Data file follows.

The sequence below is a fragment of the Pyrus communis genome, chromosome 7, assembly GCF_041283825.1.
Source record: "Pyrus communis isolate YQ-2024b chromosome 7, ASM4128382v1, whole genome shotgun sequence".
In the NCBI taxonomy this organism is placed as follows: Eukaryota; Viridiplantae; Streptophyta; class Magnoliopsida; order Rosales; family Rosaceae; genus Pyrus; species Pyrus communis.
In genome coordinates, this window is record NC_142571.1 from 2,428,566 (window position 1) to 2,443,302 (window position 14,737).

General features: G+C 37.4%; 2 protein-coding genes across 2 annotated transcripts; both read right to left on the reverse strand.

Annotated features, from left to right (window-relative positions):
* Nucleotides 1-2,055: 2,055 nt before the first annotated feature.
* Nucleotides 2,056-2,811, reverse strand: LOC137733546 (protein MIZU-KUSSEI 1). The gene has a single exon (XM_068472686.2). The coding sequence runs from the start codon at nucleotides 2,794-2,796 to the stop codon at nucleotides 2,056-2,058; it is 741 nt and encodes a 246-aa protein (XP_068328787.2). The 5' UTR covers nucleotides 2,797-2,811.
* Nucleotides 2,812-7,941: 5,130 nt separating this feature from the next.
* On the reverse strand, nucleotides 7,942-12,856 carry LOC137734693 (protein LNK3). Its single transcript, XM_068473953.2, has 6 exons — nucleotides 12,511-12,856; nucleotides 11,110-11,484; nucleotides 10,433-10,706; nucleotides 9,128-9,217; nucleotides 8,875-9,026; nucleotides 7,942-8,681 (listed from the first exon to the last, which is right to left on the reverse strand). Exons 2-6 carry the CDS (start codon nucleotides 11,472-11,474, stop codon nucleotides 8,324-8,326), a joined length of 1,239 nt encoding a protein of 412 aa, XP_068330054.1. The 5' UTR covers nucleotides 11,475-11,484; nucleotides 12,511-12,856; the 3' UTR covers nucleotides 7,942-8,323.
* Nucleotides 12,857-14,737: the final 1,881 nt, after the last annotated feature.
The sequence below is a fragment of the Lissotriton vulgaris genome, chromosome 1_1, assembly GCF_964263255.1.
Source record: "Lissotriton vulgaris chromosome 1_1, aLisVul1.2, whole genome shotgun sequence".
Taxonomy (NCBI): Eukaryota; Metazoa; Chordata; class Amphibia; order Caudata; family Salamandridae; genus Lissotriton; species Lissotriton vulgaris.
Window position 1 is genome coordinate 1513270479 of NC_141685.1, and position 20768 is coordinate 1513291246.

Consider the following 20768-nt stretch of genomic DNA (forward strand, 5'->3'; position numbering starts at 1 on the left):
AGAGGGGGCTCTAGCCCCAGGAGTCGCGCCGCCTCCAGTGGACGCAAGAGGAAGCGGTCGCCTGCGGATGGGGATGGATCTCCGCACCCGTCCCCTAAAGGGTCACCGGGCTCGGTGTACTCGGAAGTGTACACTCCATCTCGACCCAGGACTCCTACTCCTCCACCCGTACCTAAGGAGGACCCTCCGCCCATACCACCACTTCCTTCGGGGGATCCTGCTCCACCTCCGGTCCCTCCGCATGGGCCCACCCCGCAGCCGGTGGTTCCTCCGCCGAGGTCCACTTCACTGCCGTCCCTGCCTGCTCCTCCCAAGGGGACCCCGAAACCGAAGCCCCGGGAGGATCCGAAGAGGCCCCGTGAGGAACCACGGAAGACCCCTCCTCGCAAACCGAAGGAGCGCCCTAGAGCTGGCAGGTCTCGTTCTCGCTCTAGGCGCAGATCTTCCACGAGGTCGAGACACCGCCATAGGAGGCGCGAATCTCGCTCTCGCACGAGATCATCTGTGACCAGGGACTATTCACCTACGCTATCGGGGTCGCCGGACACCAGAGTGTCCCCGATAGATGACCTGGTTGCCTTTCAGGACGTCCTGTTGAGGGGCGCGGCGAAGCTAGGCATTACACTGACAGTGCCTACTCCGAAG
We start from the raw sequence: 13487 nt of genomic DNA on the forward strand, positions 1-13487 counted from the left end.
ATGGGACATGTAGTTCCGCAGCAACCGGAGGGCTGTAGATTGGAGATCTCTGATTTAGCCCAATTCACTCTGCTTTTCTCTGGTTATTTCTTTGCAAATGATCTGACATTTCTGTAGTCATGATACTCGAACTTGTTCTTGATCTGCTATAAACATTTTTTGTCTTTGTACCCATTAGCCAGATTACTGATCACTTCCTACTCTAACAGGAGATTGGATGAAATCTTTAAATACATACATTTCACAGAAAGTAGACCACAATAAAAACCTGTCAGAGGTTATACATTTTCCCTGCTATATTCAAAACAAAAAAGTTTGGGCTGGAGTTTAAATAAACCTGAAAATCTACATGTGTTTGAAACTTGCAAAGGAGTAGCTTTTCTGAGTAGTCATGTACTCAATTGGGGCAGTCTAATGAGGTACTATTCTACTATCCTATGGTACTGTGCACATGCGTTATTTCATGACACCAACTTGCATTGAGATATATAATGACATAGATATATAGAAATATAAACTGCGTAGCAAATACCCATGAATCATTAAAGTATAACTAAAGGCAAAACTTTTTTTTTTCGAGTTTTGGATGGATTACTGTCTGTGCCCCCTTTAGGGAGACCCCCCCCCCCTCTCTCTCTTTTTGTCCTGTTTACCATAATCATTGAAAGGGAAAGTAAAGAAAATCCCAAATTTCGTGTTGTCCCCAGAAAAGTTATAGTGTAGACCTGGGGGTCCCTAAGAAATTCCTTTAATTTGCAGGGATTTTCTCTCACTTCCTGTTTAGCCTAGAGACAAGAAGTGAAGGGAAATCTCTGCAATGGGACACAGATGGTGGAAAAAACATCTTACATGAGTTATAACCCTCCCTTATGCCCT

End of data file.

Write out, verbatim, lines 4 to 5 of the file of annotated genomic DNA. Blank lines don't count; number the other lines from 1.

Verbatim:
In genome coordinates, this window is record NC_142571.1 from 2,428,566 (window position 1) to 2,443,302 (window position 14,737).

General features: G+C 37.4%; 2 protein-coding genes across 2 annotated transcripts; both read right to left on the reverse strand.